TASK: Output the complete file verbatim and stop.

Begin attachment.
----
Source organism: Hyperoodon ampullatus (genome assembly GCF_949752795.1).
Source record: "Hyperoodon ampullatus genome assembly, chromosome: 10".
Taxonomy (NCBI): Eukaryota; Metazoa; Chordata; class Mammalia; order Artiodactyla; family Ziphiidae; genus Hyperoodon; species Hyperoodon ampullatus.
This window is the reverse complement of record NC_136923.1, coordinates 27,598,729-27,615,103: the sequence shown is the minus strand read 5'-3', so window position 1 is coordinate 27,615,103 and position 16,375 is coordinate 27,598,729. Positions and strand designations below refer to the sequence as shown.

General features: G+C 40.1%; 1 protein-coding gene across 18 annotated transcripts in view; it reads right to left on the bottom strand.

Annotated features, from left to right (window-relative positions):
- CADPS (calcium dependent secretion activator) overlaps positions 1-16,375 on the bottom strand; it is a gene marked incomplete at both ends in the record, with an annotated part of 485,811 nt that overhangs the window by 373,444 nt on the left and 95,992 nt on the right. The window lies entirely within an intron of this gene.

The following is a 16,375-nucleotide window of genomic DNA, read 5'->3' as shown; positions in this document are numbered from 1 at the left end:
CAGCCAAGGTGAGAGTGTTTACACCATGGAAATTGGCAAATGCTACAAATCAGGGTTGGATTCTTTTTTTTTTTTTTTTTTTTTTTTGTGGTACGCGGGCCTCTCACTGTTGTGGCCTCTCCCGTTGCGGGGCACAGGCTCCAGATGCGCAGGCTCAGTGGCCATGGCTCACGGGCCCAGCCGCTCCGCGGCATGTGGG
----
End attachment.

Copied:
Source organism: Hyperoodon ampullatus (genome assembly GCF_949752795.1).
Source record: "Hyperoodon ampullatus genome assembly, chromosome: 10".
Taxonomy (NCBI): Eukaryota; Metazoa; Chordata; class Mammalia; order Artiodactyla; family Ziphiidae; genus Hyperoodon; species Hyperoodon ampullatus.
This window is the reverse complement of record NC_136923.1, coordinates 27,598,729-27,615,103: the sequence shown is the minus strand read 5'-3', so window position 1 is coordinate 27,615,103 and position 16,375 is coordinate 27,598,729. Positions and strand designations below refer to the sequence as shown.

General features: G+C 40.1%; 1 protein-coding gene across 18 annotated transcripts in view; it reads right to left on the bottom strand.

Annotated features, from left to right (window-relative positions):
- CADPS (calcium dependent secretion activator) overlaps positions 1-16,375 on the bottom strand; it is a gene marked incomplete at both ends in the record, with an annotated part of 485,811 nt that overhangs the window by 373,444 nt on the left and 95,992 nt on the right. The window lies entirely within an intron of this gene.

The following is a 16,375-nucleotide window of genomic DNA, read 5'->3' as shown; positions in this document are numbered from 1 at the left end:
CAGCCAAGGTGAGAGTGTTTACACCATGGAAATTGGCAAATGCTACAAATCAGGGTTGGATTCTTTTTTTTTTTTTTTTTTTTTTTTGTGGTACGCGGGCCTCTCACTGTTGTGGCCTCTCCCGTTGCGGGGCACAGGCTCCAGATGCGCAGGCTCAGTGGCCATGGCTCACGGGCCCAGCCGCTCCGCGGCATGTGGG